Calling the pollution limits in Delhi “unimaginable” and “unacceptable”, the National Green Tribunal (NGT) passed a slew of orders to help curb air pollution in Delhi and fix accountability.
Announcing emergency measures for situations when the air is severely polluted, the tribunal chairperson Swatanter Kumar said there was need to define a level at which these measures should come into force.
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“Fixing this limit beyond 100 micrograms per cubic metre (the standard for 24 hours) for PM10, for example, is impossible,” Kumar said.
“These measures are for extraordinary conditions… There have been times when the severe category on the National Air Quality Index, which starts at 431 micrograms per cubic metre for PM 10, has been left far behind this season. The concentration reached 1,990 micrograms per cubic metre at one point in Delhi. This is the extent of pollution that residents of Delhi are exposed to.”
“Emergent measures have to be taken to control air pollution once it crosses these limits… when air pollution enters the severe category, then immediate steps are required to be taken as environmental emergency. If…the values (of PM10 and PM2.5) reach 500 and 300 respectively, it is a case of emergency. All usual norms to stop pollution are to be followed at this time in addition to emergency measures,” he said.
The emergency measures include sprinkling water from helicopters, stopping construction activity and halting work of stone crushers.
The tribunal also asked all states to start moving to vacuum cleaning of roads.
“Gradually, cleaning of dust from roads manually should be stopped and mechanical cleaning should be introduced. Manual cleaning only helps in regeneration of pollution,” Kumar said.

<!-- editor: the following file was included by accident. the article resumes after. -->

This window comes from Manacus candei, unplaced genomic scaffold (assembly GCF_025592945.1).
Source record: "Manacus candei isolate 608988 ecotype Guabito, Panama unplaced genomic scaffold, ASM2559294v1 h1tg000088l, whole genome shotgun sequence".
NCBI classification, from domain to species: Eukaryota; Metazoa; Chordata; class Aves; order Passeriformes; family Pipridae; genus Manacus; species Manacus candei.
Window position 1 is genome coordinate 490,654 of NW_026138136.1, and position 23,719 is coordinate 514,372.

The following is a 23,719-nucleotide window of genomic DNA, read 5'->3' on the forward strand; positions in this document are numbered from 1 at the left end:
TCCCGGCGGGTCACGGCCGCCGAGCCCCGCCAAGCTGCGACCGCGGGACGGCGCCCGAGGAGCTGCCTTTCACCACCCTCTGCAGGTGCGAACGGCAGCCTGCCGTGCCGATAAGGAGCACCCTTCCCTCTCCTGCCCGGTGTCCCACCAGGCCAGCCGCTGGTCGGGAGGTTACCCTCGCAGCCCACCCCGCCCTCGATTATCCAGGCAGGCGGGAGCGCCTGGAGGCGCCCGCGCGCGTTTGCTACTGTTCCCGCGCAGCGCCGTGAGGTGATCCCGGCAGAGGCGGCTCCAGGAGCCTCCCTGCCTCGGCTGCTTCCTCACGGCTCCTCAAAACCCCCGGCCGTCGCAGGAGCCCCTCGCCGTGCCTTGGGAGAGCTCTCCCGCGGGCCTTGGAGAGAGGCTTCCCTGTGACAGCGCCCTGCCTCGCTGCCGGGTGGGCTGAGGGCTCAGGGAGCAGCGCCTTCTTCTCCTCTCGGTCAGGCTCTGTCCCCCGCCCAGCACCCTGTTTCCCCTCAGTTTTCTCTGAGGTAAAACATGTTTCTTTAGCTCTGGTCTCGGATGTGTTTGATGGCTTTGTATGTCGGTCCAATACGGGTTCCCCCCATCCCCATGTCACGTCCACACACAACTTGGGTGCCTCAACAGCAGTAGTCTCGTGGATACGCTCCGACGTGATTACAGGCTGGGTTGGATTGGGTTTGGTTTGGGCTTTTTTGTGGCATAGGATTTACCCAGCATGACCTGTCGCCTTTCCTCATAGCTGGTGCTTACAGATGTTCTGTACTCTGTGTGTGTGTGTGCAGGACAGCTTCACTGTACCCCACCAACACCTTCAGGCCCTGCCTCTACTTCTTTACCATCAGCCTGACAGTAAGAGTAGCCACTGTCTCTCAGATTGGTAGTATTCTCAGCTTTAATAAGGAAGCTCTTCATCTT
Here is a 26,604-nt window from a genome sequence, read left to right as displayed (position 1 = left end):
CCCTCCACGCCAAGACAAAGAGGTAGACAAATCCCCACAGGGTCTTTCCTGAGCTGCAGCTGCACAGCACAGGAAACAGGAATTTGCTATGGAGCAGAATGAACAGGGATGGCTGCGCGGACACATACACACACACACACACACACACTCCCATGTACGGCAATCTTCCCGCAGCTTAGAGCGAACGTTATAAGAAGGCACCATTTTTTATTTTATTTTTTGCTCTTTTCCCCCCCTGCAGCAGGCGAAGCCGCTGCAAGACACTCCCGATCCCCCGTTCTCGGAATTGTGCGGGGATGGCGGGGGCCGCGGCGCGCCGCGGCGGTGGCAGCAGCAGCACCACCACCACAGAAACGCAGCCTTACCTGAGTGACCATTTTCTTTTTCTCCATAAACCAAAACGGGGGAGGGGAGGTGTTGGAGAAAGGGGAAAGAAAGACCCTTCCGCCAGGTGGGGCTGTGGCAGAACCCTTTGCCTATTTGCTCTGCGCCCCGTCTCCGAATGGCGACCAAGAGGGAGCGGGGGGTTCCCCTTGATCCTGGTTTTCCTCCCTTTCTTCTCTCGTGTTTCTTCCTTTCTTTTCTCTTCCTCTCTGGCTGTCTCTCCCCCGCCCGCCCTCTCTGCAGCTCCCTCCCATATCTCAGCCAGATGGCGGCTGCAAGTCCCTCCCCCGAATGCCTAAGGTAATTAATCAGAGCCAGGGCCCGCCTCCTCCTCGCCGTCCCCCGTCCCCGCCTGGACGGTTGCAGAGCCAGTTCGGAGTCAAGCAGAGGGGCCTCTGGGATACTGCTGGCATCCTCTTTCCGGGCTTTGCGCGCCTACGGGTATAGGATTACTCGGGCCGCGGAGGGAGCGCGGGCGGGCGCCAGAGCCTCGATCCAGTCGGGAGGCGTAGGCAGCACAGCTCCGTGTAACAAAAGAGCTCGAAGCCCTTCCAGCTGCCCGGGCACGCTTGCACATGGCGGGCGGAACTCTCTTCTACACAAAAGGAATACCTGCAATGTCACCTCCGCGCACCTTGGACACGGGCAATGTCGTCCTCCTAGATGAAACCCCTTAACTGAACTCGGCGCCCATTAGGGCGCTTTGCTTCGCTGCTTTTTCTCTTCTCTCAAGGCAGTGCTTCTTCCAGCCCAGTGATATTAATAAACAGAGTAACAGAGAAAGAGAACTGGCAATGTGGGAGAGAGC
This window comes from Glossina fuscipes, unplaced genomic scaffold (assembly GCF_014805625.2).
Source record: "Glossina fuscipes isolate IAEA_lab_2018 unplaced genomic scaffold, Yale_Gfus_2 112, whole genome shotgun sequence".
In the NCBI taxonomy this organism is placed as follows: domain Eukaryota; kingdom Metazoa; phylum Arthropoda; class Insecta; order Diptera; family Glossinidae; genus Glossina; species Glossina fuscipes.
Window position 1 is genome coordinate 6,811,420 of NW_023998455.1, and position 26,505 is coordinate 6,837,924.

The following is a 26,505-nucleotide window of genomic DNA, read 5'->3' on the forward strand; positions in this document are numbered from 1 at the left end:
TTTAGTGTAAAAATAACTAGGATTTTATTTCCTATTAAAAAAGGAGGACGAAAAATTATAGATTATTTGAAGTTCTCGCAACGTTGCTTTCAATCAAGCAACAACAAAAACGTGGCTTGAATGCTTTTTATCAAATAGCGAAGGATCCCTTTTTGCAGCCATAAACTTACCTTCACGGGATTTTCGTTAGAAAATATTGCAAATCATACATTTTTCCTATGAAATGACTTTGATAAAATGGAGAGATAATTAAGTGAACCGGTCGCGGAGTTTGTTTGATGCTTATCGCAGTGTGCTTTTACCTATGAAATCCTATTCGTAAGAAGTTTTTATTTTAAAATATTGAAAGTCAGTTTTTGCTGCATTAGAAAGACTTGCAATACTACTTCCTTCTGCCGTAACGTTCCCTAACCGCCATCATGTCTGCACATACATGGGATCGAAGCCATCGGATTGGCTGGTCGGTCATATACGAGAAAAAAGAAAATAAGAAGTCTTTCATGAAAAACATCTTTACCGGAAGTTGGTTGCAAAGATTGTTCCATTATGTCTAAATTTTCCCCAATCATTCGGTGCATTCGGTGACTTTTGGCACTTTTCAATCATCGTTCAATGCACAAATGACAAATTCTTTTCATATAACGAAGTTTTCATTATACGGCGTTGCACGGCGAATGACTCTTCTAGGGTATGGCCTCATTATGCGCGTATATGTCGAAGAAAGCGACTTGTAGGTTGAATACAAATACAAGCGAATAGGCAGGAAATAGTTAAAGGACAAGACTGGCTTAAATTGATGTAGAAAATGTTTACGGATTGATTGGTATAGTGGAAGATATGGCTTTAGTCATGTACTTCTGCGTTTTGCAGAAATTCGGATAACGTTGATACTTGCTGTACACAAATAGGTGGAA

The tribunal also identified the sources of pollution based on the various studies presented to it over the course of 21 months.
Coming down heavily on Delhi, Punjab, Haryana, Rajasthan and Uttar Pradesh, the tribunal chairperson Swatanter Kumar said the state governments had only shifted blame on to one another and not done anything to fight pollution.
Kumar said Punjab government’s claim that concentration of PM 2.5 was below the standard limit of 60 micrograms per cubic metre was “impossible”.
Punjab’s monitoring stations are only located in Amritsar, Ludhiana and Jalandhar. Districts with majority of land under cultivation do not have monitoring stations.
“It is most important that the situation Delhi faced in the last 10 days should not happen again,” Kumar said.
DMRC to reply to NGT
The tribunal, in a separate case asked the Delhi Metro Rail Corporation (DMRC), to inform it about the steps it was taking to check air pollution in Kaushambi. “DMRC shall file an affidavit on what appropriate steps they are taking to ensure that it does not generate air pollution from its yard in the Sahibabad Industrial area. It is stated to be located quite close to Kaushambi,” the bench said.